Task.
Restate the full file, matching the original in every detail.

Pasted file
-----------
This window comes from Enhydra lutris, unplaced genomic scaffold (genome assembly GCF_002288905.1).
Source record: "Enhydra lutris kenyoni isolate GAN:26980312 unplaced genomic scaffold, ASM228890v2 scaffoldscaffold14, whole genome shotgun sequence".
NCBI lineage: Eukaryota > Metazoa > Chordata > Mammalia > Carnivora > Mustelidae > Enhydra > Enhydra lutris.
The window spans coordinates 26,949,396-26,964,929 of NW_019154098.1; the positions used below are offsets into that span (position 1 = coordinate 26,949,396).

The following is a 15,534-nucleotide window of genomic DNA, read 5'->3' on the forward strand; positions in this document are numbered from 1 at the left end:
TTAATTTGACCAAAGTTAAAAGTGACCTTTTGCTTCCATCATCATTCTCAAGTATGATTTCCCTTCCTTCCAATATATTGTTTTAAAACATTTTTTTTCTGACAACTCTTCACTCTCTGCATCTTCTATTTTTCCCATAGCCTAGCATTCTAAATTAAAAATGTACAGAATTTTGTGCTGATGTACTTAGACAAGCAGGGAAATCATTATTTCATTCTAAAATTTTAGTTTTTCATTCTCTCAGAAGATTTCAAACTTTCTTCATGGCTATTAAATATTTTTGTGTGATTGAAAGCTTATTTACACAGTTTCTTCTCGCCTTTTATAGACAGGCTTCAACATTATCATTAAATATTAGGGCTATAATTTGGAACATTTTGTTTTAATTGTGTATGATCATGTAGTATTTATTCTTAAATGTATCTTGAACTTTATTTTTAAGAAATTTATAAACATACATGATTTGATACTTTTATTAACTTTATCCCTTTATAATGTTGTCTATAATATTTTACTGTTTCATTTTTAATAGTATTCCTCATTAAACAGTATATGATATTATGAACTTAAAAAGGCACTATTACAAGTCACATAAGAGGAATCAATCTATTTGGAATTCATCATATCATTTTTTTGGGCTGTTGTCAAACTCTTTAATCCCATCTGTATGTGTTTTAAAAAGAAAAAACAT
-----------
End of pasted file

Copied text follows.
This window comes from Enhydra lutris, unplaced genomic scaffold (genome assembly GCF_002288905.1).
Source record: "Enhydra lutris kenyoni isolate GAN:26980312 unplaced genomic scaffold, ASM228890v2 scaffoldscaffold14, whole genome shotgun sequence".
NCBI lineage: Eukaryota > Metazoa > Chordata > Mammalia > Carnivora > Mustelidae > Enhydra > Enhydra lutris.
The window spans coordinates 26,949,396-26,964,929 of NW_019154098.1; the positions used below are offsets into that span (position 1 = coordinate 26,949,396).

The following is a 15,534-nucleotide window of genomic DNA, read 5'->3' on the forward strand; positions in this document are numbered from 1 at the left end:
TTAATTTGACCAAAGTTAAAAGTGACCTTTTGCTTCCATCATCATTCTCAAGTATGATTTCCCTTCCTTCCAATATATTGTTTTAAAACATTTTTTTTCTGACAACTCTTCACTCTCTGCATCTTCTATTTTTCCCATAGCCTAGCATTCTAAATTAAAAATGTACAGAATTTTGTGCTGATGTACTTAGACAAGCAGGGAAATCATTATTTCATTCTAAAATTTTAGTTTTTCATTCTCTCAGAAGATTTCAAACTTTCTTCATGGCTATTAAATATTTTTGTGTGATTGAAAGCTTATTTACACAGTTTCTTCTCGCCTTTTATAGACAGGCTTCAACATTATCATTAAATATTAGGGCTATAATTTGGAACATTTTGTTTTAATTGTGTATGATCATGTAGTATTTATTCTTAAATGTATCTTGAACTTTATTTTTAAGAAATTTATAAACATACATGATTTGATACTTTTATTAACTTTATCCCTTTATAATGTTGTCTATAATATTTTACTGTTTCATTTTTAATAGTATTCCTCATTAAACAGTATATGATATTATGAACTTAAAAAGGCACTATTACAAGTCACATAAGAGGAATCAATCTATTTGGAATTCATCATATCATTTTTTTGGGCTGTTGTCAAACTCTTTAATCCCATCTGTATGTGTTTTAAAAAGAAAAAACAT